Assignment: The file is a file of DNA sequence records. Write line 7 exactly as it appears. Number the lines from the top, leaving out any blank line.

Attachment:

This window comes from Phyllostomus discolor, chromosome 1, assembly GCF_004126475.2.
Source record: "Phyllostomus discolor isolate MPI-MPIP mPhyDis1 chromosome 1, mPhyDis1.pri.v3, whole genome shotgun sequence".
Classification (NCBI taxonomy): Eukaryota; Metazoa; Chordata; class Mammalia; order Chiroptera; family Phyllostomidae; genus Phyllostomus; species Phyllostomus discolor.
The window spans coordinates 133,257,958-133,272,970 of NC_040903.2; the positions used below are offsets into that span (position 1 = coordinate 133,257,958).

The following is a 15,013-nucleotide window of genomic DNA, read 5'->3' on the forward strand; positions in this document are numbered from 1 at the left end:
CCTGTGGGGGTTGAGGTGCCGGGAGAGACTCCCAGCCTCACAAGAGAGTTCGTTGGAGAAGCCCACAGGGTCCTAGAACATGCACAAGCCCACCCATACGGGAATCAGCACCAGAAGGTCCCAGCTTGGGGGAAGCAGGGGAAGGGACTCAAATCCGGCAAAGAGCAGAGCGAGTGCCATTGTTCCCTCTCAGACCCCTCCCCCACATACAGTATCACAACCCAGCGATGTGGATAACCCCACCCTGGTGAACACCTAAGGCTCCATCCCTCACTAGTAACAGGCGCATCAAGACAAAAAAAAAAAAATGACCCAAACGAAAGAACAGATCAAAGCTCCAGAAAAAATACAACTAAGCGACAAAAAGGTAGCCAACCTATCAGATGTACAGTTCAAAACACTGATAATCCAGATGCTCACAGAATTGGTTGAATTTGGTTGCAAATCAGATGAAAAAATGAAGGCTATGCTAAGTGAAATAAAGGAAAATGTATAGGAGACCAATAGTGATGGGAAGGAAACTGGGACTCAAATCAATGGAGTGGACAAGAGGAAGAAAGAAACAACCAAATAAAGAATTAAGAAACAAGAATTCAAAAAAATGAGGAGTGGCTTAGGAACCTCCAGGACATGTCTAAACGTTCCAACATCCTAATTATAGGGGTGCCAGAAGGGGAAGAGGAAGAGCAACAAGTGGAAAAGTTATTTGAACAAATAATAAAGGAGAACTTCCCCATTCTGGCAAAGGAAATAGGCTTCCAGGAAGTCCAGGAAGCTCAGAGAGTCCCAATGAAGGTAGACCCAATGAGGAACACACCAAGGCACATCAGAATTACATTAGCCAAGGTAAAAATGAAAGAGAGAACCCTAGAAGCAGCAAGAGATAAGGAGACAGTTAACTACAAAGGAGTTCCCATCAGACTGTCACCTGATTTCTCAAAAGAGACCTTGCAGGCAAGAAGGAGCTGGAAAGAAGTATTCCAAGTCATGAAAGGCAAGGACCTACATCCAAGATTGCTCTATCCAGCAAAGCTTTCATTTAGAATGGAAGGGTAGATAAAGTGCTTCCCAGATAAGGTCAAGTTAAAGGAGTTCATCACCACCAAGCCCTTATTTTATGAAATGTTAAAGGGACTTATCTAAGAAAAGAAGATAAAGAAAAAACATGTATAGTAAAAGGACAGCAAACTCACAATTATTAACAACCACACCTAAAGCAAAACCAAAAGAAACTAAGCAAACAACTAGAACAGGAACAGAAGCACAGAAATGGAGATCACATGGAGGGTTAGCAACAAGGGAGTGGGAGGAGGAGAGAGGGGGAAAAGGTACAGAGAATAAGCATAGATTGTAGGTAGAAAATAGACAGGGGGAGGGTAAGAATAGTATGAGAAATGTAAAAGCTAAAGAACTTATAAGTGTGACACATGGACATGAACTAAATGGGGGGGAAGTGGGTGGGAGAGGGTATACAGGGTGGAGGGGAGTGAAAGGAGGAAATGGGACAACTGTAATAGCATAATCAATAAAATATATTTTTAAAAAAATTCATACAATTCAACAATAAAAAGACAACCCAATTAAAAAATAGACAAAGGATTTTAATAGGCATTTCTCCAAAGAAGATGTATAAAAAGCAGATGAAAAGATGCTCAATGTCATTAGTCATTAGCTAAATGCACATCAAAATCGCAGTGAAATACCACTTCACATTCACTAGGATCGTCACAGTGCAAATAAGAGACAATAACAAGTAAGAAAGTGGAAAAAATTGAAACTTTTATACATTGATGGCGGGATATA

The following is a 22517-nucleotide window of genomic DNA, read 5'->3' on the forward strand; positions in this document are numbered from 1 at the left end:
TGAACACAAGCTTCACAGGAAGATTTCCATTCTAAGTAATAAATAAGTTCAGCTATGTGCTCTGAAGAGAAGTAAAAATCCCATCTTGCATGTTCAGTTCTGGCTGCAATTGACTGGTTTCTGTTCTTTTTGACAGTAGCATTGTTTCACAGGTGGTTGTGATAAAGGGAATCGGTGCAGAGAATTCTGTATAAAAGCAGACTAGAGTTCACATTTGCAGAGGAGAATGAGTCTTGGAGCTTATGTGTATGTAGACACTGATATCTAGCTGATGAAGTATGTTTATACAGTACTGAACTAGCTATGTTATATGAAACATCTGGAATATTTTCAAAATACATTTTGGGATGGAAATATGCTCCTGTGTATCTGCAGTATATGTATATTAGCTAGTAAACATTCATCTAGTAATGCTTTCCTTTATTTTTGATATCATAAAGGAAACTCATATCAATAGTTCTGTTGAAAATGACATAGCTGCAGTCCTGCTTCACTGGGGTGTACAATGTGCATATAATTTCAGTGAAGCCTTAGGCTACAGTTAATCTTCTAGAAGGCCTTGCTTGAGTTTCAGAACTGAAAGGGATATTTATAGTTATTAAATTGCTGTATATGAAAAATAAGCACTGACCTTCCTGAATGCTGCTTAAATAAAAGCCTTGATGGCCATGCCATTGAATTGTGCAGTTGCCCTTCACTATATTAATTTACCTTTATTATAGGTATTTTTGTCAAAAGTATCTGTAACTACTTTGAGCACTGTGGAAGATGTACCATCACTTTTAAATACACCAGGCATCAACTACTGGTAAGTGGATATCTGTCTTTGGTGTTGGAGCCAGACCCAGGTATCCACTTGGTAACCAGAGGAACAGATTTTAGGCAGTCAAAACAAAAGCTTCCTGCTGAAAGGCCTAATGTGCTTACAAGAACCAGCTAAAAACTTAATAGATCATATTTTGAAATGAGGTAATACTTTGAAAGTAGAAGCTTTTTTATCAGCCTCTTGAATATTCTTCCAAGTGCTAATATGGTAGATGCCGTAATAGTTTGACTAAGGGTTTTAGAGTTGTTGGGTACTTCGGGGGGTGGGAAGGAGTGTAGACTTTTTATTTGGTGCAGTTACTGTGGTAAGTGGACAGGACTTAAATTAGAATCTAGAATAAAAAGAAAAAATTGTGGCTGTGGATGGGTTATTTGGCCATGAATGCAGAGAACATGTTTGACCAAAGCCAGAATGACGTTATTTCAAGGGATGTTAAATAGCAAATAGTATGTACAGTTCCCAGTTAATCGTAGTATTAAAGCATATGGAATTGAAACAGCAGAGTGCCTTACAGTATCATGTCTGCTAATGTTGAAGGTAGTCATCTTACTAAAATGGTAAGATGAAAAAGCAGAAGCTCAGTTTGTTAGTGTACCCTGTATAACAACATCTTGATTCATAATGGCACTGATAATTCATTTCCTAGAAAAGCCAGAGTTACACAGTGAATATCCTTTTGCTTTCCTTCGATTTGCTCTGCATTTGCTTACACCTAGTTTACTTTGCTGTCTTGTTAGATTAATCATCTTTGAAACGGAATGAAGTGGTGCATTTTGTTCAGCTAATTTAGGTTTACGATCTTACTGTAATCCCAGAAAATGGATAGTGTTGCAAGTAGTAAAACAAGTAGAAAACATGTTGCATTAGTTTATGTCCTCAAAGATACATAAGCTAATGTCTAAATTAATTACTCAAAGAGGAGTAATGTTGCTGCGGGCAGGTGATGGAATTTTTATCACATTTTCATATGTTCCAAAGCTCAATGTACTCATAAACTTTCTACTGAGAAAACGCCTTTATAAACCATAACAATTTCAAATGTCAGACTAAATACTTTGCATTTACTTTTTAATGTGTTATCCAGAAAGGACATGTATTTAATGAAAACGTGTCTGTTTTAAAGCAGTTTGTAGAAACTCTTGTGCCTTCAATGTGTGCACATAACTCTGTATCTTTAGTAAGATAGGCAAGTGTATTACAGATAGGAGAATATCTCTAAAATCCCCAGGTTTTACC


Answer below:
The following is a 22517-nucleotide window of genomic DNA, read 5'->3' on the forward strand; positions in this document are numbered from 1 at the left end: